• Billy Garrett, a Greenwood lawyer, filed suit this week against DHEC and the Ninety Six school district, calling on state officials to provide free tests for anyone worried about exposure to the contagious disease.

Garrett’s lawsuit, which seeks class action status, ask for unspecified damages from DHEC and Greenwood County schools. It accuses state and school officials of neglect and failure to prevent widespread exposure by not disclosing the problem much sooner.

“Only as a result of complete incompetence or an absolutely lackadaisical attitude could our children have been continuously exposed to this deadly and horrible disease,” Garrett said.

DHEC's Plowden disputed that.

"This lawsuit is a distraction from the real work being done around the clock by DHEC medical professionals to protect this community,'' Plowden said. " It does nothing to help the effort, and is a waste of time.''

Offering free tests to let people know about exposure “is no less than what the (state) government did last fall when it provided free credit protection for people who had their personal information stolen by computer hackers” from state revenue officials who oversee income taxes, Garrett said.

DHEC on Friday reported testing 591 persons so far, 487 of them students. Of those, 63 people, 53 of them students, have tested positive in TB skin tests. Eleven people, including 10 students, have shown abnormal chest x-rays, which indicates tuberculosis disease. They are being treated with drugs for the disease, which causes coughing, chest pain and if untreated, death.

Petersen was not available Friday, but Templeton said DHEC isn’t to blame.

“It was DHEC who instructed the school to tell the parents about the potential exposure,” she said. “It was DHEC who offered to host a public meeting with a medical doctor so the parents could understand the risks. It was DHEC who found funding to test the children, which was over and beyond CDC (U.S. Centers for Disease Control) guidelines. We are here to help.”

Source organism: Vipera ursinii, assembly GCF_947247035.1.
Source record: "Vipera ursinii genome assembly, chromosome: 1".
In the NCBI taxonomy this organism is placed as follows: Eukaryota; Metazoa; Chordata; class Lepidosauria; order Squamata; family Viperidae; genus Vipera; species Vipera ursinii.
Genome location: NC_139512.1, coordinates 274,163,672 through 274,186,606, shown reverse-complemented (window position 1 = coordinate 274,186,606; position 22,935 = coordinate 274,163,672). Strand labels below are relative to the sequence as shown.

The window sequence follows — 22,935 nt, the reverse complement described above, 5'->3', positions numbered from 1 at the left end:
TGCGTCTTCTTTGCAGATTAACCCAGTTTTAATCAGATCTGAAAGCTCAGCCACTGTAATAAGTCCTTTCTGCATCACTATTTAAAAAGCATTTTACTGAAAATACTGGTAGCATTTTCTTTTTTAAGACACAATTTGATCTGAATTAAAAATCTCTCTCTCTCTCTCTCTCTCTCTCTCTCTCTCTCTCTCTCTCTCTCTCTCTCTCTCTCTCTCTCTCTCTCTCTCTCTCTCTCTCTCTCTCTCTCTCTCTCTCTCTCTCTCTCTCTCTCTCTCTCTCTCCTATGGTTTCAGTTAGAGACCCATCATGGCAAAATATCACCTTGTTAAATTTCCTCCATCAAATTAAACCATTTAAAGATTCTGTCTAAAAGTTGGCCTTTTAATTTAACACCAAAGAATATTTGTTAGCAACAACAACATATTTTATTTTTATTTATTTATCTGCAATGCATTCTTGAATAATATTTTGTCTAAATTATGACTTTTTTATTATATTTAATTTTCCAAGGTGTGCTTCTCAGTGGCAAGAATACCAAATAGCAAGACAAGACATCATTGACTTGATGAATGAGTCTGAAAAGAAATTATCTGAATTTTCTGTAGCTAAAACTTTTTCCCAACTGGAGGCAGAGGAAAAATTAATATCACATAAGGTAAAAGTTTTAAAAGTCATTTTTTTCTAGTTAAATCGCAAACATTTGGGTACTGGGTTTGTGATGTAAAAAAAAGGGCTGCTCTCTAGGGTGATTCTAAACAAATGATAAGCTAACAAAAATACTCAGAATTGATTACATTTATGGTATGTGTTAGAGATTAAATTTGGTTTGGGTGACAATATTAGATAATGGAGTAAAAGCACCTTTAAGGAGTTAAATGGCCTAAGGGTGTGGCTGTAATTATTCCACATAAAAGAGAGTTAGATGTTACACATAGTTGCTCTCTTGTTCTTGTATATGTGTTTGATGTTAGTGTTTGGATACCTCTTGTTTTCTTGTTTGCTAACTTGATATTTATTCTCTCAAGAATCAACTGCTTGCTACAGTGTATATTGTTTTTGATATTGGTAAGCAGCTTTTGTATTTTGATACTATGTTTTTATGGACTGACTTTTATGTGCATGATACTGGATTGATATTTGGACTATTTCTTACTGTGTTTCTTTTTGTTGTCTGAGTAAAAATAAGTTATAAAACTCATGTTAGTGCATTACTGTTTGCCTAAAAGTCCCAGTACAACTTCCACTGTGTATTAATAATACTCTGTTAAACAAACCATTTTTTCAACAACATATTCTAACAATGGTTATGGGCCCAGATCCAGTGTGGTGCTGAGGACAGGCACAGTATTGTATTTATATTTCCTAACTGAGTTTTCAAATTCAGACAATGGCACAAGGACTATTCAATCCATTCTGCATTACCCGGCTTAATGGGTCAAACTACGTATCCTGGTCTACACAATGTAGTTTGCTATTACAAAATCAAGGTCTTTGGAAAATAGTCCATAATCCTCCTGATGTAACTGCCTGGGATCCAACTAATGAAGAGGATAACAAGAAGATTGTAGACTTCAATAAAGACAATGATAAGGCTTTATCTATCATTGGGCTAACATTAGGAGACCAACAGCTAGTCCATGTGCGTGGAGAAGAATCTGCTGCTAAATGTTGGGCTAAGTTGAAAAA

Tests of this type take time, Templeton said, promising a “lengthy and comprehensive” investigation.

“This will not be finished quickly,” she said.

State health officials have confined the man they say is the source of the outbreak – believed to be a school janitor – to prevent further problems.

Templeton previously said there was no imminent health threat but conceded the agency could have handled he situation better.

She fired two employees and left open the chance for more disciplinary steps later.

Templeton also has said the exposure happened in the winter before DHEC learned of the situation March 8.

“The damage was done before the case was even referred to DHEC,” her statement said. “Blaming DHEC for TB is like blaming a policeman for a car accident.”

A timeline

Early March: Ninety Six Primary School employee suspected of exposing students to tuberculosis stops working at the school

March 28: DHEC officials walk through the school with school officials but discuss only the possibility of an infectious disease problem, district officials say

April 8: School superintendent says he began calling DHEC, looking for information to relay to parents.

May 27: DHEC tells superintendent it has identified a person with contagious tuberculosis

May 28: Schools and DHEC send home notes to parents explaining threat; testing offered later in week

June 3: Test results show more than 50 students at Ninety Six Primary School are positive for TB germ

Reach Fretwell at (803) 771-8537, Reach Flach at (803) 771-8483.